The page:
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But a recently released study by the Stanford Law School shows that the conviction rate for crimes arising from the the 2002 riots is 15-times less than the national average for all riot-related charges:
“Estimates of the percentage of criminal cases registered in response to the 2002 communal violence that resulted in a criminal conviction of any sort range between 0.21% and 1.18%. Even at the high end of this range (1.18%), the percentages are well below levels for similar criminal prosecutions in Gujarat. Thus, for example, the conviction rate is 9.6% in cases involving riot related charges in general in Gujarat. This figure (9.6%) is based on both 2002 communal violence related and other riots in the aggregate that ended in 2012 (83 convictions out of a total 863 such cases completed in 2012). The figure for riot related cases ending in conviction across India as a whole is higher still — 18.5% (7,281 convictions out of a total 39,415 such cases completed in 2012).”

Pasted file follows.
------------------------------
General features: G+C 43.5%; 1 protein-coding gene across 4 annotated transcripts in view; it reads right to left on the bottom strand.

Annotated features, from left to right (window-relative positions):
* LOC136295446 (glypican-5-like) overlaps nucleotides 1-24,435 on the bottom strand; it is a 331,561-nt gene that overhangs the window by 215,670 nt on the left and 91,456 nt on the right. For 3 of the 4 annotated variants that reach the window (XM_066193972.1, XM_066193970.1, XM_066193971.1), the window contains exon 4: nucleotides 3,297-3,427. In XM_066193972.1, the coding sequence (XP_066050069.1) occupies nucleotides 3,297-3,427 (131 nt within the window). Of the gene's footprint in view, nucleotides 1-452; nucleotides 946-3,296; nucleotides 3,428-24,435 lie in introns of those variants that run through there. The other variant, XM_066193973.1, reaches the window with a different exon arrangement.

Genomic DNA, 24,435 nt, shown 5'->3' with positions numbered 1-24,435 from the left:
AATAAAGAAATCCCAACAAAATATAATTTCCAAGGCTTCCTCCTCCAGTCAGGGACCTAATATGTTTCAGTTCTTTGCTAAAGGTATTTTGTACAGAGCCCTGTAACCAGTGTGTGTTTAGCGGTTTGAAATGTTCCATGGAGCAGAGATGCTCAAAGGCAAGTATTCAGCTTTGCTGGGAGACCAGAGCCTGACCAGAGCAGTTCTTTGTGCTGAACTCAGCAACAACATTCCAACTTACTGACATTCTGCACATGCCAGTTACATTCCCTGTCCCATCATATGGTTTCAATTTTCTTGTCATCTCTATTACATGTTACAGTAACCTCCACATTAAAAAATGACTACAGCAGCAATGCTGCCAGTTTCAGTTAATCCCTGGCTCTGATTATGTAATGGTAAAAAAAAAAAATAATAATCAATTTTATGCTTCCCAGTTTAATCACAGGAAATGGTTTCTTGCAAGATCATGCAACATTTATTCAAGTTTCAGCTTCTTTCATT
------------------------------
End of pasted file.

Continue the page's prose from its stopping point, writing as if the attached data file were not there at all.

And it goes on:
(From: When Justice Becomes the Victim: The Quest for Justice After the 2002 Violence in Gujarat. International Human Rights and Conflict Resolution Clinic, Stanford Law School, May 2014)
As a matter of fact, most 2002 convictions are themselves the result of the Supreme Court’s intervention in first transferring two high profile cases outside Gujarat and then in setting up an SIT to investigate the major cases, or in getting prosecutors and judges changed.
Read the PDF of the full Stanford report here.